"Now, now, Mrs. Sorensen. Young Aaron has to begin dealing with these misconceptions he has formed in his mind. We will work together to root out the problems and create a new path for his thoughts, won't we, young man?"

I looked up into the man's eyes and saw what appeared to be interest, but was blackened by a film of self-importance. Here was just another person to tell me I was wrong. To tell me I was sick and dirty and needed to pray until I changed into what they all wanted.

I had been raised to love God and to respect my family and myself. That was why I had wanted to ask for their help when I just couldn't keep my feelings about myself inside anymore. Out of respect, I had wanted to share my fears and my doubts. I was quickly learning that you can only share what others want to hear. Anything else needs to be kept in a locked place inside you, even if it festers and churns and finally makes you crazy.

I stood stiffly as my father patted my shoulder and my mother touched my cheek. I would not look at them and I didn't speak. Tears threatened, but I opened my eyes wide to hold them back. Leave me here if you need to, but I won't let you see me cry.

I heard the car drive away. I tried to call their names; Mommie, Daddy, but they were gone and all I heard was the silence of the forest. I still stood staring at the ground, terrified but stubborn as all hell. I had to keep myself together. I had to.

Mr. Edgars' voice took on a different tone. "You will do as you are told, young Aaron, and we'll get along fine. You have several rules to learn and some cleaning up to do before you can start your therapy."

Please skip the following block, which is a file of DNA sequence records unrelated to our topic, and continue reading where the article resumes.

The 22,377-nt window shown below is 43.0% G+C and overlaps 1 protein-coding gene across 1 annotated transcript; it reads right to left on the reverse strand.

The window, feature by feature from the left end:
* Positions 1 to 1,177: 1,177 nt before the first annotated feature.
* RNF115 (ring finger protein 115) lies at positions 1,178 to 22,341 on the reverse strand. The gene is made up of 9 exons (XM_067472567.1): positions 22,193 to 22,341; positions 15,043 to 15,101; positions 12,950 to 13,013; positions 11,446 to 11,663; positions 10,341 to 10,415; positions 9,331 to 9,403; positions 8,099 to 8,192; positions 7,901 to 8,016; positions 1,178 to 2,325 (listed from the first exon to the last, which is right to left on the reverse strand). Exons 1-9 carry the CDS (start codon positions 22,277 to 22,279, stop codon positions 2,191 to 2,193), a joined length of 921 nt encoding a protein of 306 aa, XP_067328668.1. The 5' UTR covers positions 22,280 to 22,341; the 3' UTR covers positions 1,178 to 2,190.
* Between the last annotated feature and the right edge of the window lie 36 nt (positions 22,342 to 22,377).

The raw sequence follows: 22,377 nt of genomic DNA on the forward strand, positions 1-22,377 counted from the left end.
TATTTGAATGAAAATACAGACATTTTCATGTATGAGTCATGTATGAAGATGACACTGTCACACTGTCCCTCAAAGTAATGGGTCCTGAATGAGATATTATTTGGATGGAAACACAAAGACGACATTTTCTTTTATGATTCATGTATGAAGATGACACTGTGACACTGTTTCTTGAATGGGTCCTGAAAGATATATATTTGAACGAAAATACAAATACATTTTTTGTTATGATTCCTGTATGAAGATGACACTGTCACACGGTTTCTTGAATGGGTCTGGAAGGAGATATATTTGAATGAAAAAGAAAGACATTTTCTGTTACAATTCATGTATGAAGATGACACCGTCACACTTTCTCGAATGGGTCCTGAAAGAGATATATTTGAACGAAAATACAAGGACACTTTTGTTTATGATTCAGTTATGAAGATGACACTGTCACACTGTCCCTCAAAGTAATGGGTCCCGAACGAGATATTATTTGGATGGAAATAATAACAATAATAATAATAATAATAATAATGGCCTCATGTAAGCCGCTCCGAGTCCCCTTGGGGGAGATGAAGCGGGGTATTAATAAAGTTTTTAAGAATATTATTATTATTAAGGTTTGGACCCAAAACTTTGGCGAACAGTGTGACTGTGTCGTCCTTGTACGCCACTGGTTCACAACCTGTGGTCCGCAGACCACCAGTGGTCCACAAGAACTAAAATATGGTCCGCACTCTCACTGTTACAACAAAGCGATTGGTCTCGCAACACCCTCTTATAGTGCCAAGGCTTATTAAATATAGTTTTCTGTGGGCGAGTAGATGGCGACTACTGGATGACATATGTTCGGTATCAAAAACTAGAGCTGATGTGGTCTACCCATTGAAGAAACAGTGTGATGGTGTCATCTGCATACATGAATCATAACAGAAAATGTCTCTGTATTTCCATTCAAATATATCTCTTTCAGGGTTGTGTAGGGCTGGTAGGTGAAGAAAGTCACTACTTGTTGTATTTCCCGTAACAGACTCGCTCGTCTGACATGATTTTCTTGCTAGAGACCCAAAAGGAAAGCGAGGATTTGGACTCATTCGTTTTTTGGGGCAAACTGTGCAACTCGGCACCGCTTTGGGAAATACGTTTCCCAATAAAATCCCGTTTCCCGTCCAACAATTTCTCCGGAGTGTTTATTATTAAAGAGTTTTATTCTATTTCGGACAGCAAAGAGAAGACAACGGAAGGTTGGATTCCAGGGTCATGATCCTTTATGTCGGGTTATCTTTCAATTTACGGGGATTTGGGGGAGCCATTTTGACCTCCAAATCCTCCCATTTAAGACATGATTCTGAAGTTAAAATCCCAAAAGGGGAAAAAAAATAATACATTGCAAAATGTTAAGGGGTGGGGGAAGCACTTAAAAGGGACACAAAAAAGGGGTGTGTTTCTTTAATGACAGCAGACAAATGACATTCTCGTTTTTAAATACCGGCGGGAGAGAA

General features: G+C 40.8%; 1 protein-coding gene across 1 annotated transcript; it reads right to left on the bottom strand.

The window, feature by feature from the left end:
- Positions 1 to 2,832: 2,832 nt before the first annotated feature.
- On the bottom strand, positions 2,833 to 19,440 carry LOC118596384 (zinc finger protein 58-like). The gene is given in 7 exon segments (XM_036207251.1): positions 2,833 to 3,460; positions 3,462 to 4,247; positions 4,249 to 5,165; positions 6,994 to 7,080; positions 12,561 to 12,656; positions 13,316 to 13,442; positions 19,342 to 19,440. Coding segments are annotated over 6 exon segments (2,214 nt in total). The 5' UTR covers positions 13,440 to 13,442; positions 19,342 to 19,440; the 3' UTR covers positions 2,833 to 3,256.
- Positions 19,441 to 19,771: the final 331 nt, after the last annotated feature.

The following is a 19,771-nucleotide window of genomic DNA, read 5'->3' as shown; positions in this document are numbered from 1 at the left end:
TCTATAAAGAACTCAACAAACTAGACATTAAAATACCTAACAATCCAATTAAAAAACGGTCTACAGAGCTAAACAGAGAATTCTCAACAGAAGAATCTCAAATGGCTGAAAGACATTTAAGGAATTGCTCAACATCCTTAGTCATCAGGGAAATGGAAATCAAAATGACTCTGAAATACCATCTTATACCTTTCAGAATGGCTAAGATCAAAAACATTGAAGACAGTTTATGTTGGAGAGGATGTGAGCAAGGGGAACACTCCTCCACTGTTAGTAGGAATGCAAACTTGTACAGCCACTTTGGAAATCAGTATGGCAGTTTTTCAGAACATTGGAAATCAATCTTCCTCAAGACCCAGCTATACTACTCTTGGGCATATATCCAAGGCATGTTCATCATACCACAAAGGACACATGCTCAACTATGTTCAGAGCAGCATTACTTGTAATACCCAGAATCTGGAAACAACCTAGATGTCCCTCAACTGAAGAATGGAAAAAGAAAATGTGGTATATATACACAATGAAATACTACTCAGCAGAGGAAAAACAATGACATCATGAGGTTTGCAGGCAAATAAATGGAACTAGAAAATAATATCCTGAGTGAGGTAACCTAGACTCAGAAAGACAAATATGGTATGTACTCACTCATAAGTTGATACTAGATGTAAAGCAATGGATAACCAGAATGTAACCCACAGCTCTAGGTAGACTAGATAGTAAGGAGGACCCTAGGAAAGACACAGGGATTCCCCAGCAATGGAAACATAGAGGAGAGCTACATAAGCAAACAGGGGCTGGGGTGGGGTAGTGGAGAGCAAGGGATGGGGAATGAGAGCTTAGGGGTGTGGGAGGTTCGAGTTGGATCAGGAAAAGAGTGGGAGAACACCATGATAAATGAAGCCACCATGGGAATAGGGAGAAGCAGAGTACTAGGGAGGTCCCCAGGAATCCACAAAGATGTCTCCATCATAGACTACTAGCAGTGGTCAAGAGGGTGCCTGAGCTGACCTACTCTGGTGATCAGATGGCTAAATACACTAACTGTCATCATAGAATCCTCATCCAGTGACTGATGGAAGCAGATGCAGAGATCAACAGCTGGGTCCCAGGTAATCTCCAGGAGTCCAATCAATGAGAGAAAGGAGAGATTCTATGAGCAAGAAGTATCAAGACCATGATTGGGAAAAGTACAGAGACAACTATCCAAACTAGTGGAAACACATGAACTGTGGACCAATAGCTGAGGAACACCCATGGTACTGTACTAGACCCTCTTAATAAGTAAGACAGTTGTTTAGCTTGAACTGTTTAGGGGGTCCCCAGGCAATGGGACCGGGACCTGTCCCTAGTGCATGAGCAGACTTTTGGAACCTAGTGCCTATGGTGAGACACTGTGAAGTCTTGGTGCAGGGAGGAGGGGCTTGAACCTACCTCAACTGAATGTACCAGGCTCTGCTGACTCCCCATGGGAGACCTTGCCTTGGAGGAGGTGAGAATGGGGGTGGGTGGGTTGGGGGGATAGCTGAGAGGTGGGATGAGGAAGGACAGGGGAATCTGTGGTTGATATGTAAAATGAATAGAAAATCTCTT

Therapy? Like I'm broken? Like I need my brain fixed? He turned and walked up the steps into the building, leaving me to stand in the dust.

I stared down the road, wondering how far we were from a town, wishing I had brought money, wanting to run. I knew I couldn't go home. Where was there?

Yesterday, I had been in Trig class, gathering up my courage to look across the room at Todd Carlton's blond hair and planning what I wanted to say to my parents. Yesterday, it all seemed, not easy, but not impossible. Today, it was another world. I had fallen down the rabbit hole and there was nowhere to hide. I almost started laughing as the words to some old song my grandma liked ran through my head: "What a difference a day makes....."

But I didn't laugh. I didn't cry either. What could they do to me if I didn't want it? How could they fix me, change me, if I didn't want it?

I stared at the building, looked down the long dirt road one last time, picked up my duffle and walked inside.


By the third week, I wouldn't have recognized myself in a mirror even if there was one to look into. My shoulder length brown hair had been chopped off and my hands could only feel places where the razor had nicked my scalp. My clothes had been taken away and I was wearing stiff baggy jeans with no label and a white undershirt.

"You will be able to think clearly when you can throw off the trappings of the sick world."

"You must pray for your soul. You are in danger of losing it forever."